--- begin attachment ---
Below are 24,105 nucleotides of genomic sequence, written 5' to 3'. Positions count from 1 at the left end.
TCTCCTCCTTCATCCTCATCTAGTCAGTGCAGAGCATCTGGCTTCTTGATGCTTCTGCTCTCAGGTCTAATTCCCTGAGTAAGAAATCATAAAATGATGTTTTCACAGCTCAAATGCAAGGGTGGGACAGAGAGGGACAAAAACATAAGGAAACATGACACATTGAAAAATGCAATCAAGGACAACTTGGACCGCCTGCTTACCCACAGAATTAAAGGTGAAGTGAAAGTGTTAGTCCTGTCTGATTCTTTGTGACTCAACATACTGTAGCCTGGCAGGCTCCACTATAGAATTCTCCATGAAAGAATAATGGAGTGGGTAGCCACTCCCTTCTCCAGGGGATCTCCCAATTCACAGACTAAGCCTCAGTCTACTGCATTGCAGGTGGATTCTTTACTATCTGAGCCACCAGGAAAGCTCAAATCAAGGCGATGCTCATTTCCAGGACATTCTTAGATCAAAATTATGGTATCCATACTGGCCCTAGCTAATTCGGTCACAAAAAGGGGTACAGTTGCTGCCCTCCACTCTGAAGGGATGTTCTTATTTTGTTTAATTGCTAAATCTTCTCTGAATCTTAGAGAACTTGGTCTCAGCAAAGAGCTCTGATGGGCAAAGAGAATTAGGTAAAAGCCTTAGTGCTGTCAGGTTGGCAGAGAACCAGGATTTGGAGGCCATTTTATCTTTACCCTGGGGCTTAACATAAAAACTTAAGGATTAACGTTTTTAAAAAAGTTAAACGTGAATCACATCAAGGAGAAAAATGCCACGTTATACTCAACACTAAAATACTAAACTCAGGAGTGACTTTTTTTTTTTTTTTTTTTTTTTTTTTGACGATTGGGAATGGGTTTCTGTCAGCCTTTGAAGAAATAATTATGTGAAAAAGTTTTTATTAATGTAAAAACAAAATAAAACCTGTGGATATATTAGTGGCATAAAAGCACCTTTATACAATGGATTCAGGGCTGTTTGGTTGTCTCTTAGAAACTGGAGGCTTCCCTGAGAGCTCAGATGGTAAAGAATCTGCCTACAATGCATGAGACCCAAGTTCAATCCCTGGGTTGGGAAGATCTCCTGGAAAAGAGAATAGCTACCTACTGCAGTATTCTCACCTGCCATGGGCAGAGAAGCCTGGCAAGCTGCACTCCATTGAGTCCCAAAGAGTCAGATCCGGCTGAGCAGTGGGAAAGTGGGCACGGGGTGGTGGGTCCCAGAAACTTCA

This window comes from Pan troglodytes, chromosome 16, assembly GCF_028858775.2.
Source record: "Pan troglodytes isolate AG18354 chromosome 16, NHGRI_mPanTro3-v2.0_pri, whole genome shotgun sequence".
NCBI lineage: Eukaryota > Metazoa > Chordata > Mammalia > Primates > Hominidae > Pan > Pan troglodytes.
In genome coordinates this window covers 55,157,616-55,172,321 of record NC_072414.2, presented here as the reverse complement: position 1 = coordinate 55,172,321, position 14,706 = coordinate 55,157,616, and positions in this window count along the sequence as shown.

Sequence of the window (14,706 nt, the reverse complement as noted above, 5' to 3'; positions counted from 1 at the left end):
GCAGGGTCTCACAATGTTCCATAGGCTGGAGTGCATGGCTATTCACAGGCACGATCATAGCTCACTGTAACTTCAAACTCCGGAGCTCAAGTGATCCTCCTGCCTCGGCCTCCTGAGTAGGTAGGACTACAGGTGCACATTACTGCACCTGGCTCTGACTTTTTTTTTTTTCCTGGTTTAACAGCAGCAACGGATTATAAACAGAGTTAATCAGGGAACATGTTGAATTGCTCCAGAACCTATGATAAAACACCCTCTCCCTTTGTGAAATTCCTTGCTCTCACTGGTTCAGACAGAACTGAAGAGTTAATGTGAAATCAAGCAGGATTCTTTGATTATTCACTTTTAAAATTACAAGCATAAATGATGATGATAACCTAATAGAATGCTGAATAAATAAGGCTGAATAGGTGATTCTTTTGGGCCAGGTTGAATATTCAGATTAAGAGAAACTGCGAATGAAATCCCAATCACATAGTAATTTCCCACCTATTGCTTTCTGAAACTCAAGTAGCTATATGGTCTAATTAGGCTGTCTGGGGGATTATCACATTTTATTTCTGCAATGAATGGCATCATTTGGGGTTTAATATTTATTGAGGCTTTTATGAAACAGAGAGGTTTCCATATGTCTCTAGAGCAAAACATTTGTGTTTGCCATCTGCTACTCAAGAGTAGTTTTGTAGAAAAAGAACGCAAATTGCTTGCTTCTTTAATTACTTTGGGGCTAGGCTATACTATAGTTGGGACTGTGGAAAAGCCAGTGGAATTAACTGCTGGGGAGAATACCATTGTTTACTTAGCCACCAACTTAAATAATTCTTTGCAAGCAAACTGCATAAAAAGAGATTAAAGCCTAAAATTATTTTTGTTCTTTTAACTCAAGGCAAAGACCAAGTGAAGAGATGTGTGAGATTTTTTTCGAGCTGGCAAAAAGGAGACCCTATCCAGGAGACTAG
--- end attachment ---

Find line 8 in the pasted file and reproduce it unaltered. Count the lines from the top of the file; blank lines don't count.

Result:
GCAGGGTCTCACAATGTTCCATAGGCTGGAGTGCATGGCTATTCACAGGCACGATCATAGCTCACTGTAACTTCAAACTCCGGAGCTCAAGTGATCCTCCTGCCTCGGCCTCCTGAGTAGGTAGGACTACAGGTGCACATTACTGCACCTGGCTCTGACTTTTTTTTTTTTCCTGGTTTAACAGCAGCAACGGATTATAAACAGAGTTAATCAGGGAACATGTTGAATTGCTCCAGAACCTATGATAAAACACCCTCTCCCTTTGTGAAATTCCTTGCTCTCACTGGTTCAGACAGAACTGAAGAGTTAATGTGAAATCAAGCAGGATTCTTTGATTATTCACTTTTAAAATTACAAGCATAAATGATGATGATAACCTAATAGAATGCTGAATAAATAAGGCTGAATAGGTGATTCTTTTGGGCCAGGTTGAATATTCAGATTAAGAGAAACTGCGAATGAAATCCCAATCACATAGTAATTTCCCACCTATTGCTTTCTGAAACTCAAGTAGCTATATGGTCTAATTAGGCTGTCTGGGGGATTATCACATTTTATTTCTGCAATGAATGGCATCATTTGGGGTTTAATATTTATTGAGGCTTTTATGAAACAGAGAGGTTTCCATATGTCTCTAGAGCAAAACATTTGTGTTTGCCATCTGCTACTCAAGAGTAGTTTTGTAGAAAAAGAACGCAAATTGCTTGCTTCTTTAATTACTTTGGGGCTAGGCTATACTATAGTTGGGACTGTGGAAAAGCCAGTGGAATTAACTGCTGGGGAGAATACCATTGTTTACTTAGCCACCAACTTAAATAATTCTTTGCAAGCAAACTGCATAAAAAGAGATTAAAGCCTAAAATTATTTTTGTTCTTTTAACTCAAGGCAAAGACCAAGTGAAGAGATGTGTGAGATTTTTTTCGAGCTGGCAAAAAGGAGACCCTATCCAGGAGACTAG